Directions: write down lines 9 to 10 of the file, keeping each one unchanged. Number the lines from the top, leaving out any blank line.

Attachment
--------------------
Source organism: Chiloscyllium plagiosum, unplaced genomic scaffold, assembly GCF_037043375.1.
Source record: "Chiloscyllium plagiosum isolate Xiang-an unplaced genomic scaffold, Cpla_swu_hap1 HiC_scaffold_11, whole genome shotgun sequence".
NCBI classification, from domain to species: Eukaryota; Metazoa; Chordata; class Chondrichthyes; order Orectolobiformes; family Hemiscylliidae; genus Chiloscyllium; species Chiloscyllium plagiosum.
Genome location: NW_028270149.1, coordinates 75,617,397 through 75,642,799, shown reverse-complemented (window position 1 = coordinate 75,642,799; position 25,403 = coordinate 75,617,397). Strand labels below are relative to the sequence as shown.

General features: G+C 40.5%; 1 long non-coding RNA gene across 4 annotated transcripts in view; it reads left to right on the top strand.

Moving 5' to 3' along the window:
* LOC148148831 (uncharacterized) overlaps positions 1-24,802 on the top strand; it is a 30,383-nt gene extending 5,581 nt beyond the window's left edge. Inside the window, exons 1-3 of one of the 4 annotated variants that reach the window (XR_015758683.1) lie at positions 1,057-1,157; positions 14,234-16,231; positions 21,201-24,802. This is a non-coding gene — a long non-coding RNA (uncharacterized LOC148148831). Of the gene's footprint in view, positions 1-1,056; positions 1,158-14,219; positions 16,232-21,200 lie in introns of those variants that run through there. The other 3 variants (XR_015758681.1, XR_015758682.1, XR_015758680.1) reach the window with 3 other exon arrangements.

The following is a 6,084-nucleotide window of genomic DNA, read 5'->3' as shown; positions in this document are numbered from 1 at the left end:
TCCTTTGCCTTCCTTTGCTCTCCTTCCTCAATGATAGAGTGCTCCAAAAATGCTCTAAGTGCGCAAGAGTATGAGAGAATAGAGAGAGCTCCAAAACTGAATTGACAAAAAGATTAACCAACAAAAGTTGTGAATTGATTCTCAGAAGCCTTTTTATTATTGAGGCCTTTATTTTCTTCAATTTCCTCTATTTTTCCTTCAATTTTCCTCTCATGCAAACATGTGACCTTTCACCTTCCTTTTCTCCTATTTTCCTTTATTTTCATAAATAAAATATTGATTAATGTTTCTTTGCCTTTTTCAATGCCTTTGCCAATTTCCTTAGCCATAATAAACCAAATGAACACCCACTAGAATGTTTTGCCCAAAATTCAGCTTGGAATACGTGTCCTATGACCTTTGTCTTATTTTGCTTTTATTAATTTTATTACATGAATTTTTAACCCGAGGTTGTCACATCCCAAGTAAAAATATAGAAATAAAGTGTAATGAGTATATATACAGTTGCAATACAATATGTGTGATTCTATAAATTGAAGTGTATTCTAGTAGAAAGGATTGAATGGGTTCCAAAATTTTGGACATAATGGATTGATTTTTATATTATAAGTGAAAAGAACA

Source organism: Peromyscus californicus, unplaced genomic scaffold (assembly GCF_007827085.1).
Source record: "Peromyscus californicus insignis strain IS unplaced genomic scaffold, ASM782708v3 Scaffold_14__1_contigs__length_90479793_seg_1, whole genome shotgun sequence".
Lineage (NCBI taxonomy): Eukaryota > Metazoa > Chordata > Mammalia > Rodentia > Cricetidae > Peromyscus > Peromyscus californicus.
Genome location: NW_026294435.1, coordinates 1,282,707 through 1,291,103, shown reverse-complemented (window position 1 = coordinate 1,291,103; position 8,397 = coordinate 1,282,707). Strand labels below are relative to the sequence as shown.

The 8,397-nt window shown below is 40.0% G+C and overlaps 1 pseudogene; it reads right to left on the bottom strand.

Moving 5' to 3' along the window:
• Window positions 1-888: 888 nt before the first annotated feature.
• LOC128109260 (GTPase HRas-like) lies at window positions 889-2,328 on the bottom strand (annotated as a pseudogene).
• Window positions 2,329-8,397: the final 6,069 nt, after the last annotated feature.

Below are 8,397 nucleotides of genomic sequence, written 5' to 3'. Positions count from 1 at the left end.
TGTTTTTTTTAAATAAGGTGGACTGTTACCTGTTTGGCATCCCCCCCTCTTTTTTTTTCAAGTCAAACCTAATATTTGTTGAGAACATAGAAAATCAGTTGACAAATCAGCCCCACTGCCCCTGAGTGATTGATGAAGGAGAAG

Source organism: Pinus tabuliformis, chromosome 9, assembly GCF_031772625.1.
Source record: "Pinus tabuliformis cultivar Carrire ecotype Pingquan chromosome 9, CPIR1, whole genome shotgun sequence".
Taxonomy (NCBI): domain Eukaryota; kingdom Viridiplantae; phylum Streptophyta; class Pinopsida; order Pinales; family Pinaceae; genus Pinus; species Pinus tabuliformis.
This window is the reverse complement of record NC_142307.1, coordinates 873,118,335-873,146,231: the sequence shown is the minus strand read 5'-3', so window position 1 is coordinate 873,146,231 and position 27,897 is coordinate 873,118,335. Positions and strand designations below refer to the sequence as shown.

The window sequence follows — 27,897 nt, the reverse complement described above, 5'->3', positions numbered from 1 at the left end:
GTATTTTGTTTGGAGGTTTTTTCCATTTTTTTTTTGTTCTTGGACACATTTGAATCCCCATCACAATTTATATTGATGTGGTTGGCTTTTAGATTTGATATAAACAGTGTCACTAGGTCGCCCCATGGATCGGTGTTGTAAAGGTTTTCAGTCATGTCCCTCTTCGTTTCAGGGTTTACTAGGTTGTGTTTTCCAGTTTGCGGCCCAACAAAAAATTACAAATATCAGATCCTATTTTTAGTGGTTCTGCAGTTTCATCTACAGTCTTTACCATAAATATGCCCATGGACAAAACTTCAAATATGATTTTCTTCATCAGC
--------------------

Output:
TCCTTTGCCTTCCTTTGCTCTCCTTCCTCAATGATAGAGTGCTCCAAAAATGCTCTAAGTGCGCAAGAGTATGAGAGAATAGAGAGAGCTCCAAAACTGAATTGACAAAAAGATTAACCAACAAAAGTTGTGAATTGATTCTCAGAAGCCTTTTTATTATTGAGGCCTTTATTTTCTTCAATTTCCTCTATTTTTCCTTCAATTTTCCTCTCATGCAAACATGTGACCTTTCACCTTCCTTTTCTCCTATTTTCCTTTATTTTCATAAATAAAATATTGATTAATGTTTCTTTGCCTTTTTCAATGCCTTTGCCAATTTCCTTAGCCATAATAAACCAAATGAACACCCACTAGAATGTTTTGCCCAAAATTCAGCTTGGAATACGTGTCCTATGACCTTTGTCTTATTTTGCTTTTATTAATTTTATTACATGAATTTTTAACCCGAGGTTGTCACATCCCAAGTAAAAATATAGAAATAAAGTGTAATGAGTATATATACAGTTGCAATACAATATGTGTGATTCTATAAATTGAAGTGTATTCTAGTAGAAAGGATTGAATGGGTTCCAAAATTTTGGACATAATGGATTGATTTTTATATTATAAGTGAAAAGAACA

Source organism: Peromyscus californicus, unplaced genomic scaffold (assembly GCF_007827085.1).